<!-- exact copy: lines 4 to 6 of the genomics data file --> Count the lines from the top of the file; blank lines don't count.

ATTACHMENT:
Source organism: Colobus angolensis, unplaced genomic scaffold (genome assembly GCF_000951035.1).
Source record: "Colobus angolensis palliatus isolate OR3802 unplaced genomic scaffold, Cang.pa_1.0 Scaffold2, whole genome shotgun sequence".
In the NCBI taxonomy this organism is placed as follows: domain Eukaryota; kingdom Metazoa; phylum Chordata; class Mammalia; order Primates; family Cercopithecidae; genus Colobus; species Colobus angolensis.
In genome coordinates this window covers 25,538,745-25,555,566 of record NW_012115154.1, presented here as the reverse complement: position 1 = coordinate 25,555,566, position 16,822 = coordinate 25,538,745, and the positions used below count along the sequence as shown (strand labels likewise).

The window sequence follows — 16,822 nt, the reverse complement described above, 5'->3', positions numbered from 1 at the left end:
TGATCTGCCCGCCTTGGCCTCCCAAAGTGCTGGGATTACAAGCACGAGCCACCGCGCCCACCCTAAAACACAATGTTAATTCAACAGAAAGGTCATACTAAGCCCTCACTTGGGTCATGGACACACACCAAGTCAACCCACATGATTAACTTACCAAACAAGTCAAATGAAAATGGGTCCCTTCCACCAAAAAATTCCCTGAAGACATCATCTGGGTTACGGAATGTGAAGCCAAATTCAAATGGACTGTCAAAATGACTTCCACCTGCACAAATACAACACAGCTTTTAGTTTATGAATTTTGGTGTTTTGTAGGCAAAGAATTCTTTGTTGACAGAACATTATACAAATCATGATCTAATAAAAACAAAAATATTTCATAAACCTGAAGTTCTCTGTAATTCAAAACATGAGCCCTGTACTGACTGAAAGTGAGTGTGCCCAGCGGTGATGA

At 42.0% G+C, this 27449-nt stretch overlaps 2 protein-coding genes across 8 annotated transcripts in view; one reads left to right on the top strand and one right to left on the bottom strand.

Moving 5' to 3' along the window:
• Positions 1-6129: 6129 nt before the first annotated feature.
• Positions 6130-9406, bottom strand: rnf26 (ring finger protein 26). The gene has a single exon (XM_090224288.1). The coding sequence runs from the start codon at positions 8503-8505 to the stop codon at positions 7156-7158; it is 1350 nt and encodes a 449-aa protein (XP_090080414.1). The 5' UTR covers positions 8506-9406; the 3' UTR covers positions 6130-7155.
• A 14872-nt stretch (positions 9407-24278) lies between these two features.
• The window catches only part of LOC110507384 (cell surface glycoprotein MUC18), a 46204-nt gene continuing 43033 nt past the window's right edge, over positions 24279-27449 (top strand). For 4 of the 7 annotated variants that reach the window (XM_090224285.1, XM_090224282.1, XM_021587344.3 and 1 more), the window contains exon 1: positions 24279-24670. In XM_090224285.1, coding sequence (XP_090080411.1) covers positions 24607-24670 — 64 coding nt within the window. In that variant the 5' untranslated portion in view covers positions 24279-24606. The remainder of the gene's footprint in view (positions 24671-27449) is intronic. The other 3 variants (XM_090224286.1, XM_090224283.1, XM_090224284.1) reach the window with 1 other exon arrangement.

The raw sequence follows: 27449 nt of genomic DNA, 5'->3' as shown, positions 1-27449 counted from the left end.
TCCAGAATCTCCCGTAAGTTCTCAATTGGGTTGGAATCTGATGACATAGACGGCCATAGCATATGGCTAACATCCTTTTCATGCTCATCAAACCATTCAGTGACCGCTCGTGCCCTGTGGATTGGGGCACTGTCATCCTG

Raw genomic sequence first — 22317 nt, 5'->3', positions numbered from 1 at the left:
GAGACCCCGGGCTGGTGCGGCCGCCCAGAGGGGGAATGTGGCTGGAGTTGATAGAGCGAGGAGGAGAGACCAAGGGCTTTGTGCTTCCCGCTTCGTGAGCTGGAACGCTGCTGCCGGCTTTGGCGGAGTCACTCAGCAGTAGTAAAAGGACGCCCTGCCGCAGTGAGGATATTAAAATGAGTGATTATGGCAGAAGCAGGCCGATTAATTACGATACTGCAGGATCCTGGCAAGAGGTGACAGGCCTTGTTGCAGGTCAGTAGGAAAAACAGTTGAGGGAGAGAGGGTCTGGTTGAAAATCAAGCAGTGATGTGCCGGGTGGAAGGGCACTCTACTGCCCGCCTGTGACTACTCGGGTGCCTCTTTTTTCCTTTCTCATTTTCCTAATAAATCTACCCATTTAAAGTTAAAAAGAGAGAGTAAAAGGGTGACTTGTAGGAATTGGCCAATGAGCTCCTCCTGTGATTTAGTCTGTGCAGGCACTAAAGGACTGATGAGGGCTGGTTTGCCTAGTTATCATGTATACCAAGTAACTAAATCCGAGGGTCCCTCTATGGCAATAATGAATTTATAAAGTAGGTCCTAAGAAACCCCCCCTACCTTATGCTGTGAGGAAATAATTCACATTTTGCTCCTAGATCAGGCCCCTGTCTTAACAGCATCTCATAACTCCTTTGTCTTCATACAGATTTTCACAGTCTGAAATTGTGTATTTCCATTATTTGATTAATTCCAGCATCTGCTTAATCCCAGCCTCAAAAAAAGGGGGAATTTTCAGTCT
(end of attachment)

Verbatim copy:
In genome coordinates this window covers 25,538,745-25,555,566 of record NW_012115154.1, presented here as the reverse complement: position 1 = coordinate 25,555,566, position 16,822 = coordinate 25,538,745, and the positions used below count along the sequence as shown (strand labels likewise).

The window sequence follows — 16,822 nt, the reverse complement described above, 5'->3', positions numbered from 1 at the left end:
TGATCTGCCCGCCTTGGCCTCCCAAAGTGCTGGGATTACAAGCACGAGCCACCGCGCCCACCCTAAAACACAATGTTAATTCAACAGAAAGGTCATACTAAGCCCTCACTTGGGTCATGGACACACACCAAGTCAACCCACATGATTAACTTACCAAACAAGTCAAATGAAAATGGGTCCCTTCCACCAAAAAATTCCCTGAAGACATCATCTGGGTTACGGAATGTGAAGCCAAATTCAAATGGACTGTCAAAATGACTTCCACCTGCACAAATACAACACAGCTTTTAGTTTATGAATTTTGGTGTTTTGTAGGCAAAGAATTCTTTGTTGACAGAACATTATACAAATCATGATCTAATAAAAACAAAAATATTTCATAAACCTGAAGTTCTCTGTAATTCAAAACATGAGCCCTGTACTGACTGAAAGTGAGTGTGCCCAGCGGTGATGA